For over 30 years the Observer’s Sky Atlas has been a handy guide for anyone using binoculars or a small telescope to search the sky. The latest edition from Firefly Books of the classic book (previously published only in black-and-white) has been updated with new celestial maps in full color, up-to-date data from the Gaia spacecraft and unique comparison images of a number of the most visible celestial objects.
The Observer’s Sky Atlas is equally useful for any amateur astronomer as the beginning astronomer can easily use it to find star clusters, gaseous nebulae and galaxies throughout the night sky. Quick orientation is guaranteed, and intermediate astronomers can really enjoy the night sky for hours and hours by knowing quickly where to locate the objects of their interest.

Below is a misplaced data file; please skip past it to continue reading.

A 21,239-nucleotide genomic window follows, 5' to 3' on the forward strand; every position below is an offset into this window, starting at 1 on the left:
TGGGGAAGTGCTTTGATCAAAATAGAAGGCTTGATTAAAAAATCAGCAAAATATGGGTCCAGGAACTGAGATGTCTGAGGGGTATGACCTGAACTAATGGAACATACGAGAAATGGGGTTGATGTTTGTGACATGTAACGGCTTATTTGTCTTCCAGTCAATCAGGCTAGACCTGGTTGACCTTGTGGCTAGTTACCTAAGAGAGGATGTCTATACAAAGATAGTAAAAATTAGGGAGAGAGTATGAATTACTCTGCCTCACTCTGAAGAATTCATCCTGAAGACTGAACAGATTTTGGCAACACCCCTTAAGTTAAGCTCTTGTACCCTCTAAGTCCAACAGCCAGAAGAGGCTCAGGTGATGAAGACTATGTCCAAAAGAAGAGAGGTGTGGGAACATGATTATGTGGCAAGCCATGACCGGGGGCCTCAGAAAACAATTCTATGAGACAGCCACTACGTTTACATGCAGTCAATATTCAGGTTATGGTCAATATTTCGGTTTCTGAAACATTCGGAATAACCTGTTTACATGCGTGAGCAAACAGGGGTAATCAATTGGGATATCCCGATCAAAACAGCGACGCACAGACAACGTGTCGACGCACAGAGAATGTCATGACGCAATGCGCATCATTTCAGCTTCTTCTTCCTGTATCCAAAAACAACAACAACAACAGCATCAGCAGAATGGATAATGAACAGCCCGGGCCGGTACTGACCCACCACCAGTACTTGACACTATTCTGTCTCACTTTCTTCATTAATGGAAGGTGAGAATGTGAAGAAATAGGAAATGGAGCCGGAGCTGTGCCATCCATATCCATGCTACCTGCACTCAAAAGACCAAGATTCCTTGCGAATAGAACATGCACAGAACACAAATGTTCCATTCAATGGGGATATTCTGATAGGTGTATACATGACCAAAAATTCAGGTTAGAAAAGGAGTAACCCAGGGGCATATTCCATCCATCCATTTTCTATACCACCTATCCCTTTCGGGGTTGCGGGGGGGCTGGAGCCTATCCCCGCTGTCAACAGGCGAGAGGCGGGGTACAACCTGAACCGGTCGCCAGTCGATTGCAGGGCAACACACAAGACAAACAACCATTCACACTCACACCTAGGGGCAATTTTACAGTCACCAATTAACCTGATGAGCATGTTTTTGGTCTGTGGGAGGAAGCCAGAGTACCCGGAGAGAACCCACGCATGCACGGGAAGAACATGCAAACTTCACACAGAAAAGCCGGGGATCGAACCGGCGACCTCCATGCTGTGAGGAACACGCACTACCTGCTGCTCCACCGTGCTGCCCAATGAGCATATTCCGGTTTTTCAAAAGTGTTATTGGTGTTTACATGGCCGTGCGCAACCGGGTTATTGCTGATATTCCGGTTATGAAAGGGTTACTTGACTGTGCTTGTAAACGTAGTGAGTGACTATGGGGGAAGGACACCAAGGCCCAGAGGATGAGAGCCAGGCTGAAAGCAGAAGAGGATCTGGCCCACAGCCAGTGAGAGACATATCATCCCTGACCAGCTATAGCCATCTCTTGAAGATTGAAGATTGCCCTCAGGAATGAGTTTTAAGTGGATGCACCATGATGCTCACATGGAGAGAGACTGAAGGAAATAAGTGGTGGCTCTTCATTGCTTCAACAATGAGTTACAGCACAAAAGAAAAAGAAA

Each deep-sky object discussed has a star chart, a finder chart, a description, catalog data, an image for visual observations and a photo, all on the same double-page spread. The detailed colored charts for daytime use change into charts for nighttime use when the pages are illuminated with red light. There are sixty-one all-new star charts that are good through 2060, and there are 532 pictures of stars, galaxies and nebulae, 415 of them in full color.
In addition, this new edition contains predictions for the separation of binaries all the way to 2060 and a new section that includes images and charts for observing the Milky Way. Very detailed position figures help the astronomer navigate the charts and accurately pinpoint objects for viewing – and knowing what you’re seeing.
The Observer’s Sky Atlas will be available in May. You can learn more here.
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